In the driveway at home, I tell Sarah where to park my mom’s car. The exact spot where it was before I took it. She gets out, and like me, closes the door gently to keep from making any noise. She pulls me into a fierce, rib-crushing hug. When she releases me, she turns without saying a word and gets in Officer Lawrence’s car. He promised to bring her back to where she left the pickup.
The front door’s hinges moan as I open it just wide enough to slip inside. No lights are on, except the small one Mom always leaves on over the stove. I feel my way to the stairs, waiting for my eyes to adjust to the dark.
A voice comes from the corner of the living room. “What happened?”
“Yikes, you scared me!” I clutch my chest. The outline of Jess wrapped in an afghan and sitting on the couch near the front window becomes clearer like an old photo developing before my sight.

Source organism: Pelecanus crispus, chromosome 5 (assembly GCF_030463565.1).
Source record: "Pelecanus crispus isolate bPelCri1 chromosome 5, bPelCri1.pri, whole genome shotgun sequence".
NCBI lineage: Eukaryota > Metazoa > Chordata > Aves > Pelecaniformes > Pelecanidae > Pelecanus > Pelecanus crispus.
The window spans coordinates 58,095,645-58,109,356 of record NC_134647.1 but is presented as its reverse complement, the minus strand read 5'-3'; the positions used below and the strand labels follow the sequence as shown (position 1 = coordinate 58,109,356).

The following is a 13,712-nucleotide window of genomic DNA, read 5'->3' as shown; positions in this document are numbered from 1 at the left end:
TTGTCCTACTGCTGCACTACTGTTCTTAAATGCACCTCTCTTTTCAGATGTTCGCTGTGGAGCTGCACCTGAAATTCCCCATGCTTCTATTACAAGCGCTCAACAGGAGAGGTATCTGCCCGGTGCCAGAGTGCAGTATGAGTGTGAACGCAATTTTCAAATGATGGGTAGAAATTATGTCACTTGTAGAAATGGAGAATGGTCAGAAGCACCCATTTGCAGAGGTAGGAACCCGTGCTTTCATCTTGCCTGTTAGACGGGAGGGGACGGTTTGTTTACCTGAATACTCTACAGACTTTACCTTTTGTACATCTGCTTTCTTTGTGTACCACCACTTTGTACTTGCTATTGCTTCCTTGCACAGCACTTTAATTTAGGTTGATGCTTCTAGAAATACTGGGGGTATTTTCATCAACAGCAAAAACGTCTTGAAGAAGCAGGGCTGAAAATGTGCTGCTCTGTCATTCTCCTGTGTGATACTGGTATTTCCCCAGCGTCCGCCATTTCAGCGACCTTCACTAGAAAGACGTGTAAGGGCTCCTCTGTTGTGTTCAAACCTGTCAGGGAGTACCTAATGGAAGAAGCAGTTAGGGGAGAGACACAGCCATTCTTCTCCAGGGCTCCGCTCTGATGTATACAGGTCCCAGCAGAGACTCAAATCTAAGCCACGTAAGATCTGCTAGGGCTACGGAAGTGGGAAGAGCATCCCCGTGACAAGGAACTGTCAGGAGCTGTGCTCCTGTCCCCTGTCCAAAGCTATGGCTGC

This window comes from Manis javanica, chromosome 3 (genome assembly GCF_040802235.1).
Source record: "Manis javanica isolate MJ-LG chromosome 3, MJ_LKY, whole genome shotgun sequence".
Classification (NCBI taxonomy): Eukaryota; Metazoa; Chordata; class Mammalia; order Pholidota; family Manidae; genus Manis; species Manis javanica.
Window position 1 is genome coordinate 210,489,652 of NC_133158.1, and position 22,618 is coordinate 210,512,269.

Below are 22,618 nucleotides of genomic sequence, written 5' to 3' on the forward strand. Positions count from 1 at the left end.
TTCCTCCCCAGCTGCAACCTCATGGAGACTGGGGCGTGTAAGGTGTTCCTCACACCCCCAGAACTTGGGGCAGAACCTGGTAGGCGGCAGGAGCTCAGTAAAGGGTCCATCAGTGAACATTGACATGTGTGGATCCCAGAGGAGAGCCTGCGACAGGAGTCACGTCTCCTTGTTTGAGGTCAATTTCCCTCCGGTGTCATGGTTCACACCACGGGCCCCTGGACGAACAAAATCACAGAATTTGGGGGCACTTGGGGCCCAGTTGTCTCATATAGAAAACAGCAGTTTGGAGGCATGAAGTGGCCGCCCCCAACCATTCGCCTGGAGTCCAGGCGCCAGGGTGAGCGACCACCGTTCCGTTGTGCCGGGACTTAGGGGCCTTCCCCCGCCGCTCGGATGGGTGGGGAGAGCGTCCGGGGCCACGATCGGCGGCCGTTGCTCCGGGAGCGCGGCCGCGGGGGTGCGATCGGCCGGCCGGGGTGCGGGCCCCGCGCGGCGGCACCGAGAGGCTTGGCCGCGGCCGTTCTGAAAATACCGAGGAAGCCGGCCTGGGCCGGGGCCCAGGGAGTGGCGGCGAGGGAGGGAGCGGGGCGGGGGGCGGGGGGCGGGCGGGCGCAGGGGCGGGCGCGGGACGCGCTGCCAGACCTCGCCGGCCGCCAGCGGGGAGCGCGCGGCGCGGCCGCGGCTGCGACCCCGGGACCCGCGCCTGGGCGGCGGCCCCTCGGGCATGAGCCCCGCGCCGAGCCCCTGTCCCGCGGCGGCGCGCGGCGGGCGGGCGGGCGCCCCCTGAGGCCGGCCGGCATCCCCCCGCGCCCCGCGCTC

“Sorry. What’s with the police?” She nods to the window where she must have been watching.
“Oh, God.” The last ounce of energy or whatever was holding me up drains out, and I collapse into the armchair.
“Did you get there in time?” Jess gets up and perches on the arm next to me. “What did they do with your horse?”
My horse. That ring closes around my throat again when I think about Octavia lying under the tarp in the rain. I don’t want to talk about it now. I don’t think I can. “Where’s Mom? Does she know I took her car?”
“Nah.” Jess points to the ceiling. “Been asleep since dinner. You know how it is when she takes her headache medicine. Out of it.”
She slides down into the armchair beside me, her bony hip jutting into my leg. I’m about to tell her to move when she lifts the afghan and wraps it around both our shoulders. That’s when I start to cry and can’t stop.
Click Follow to receive emails when this author adds content on Bublish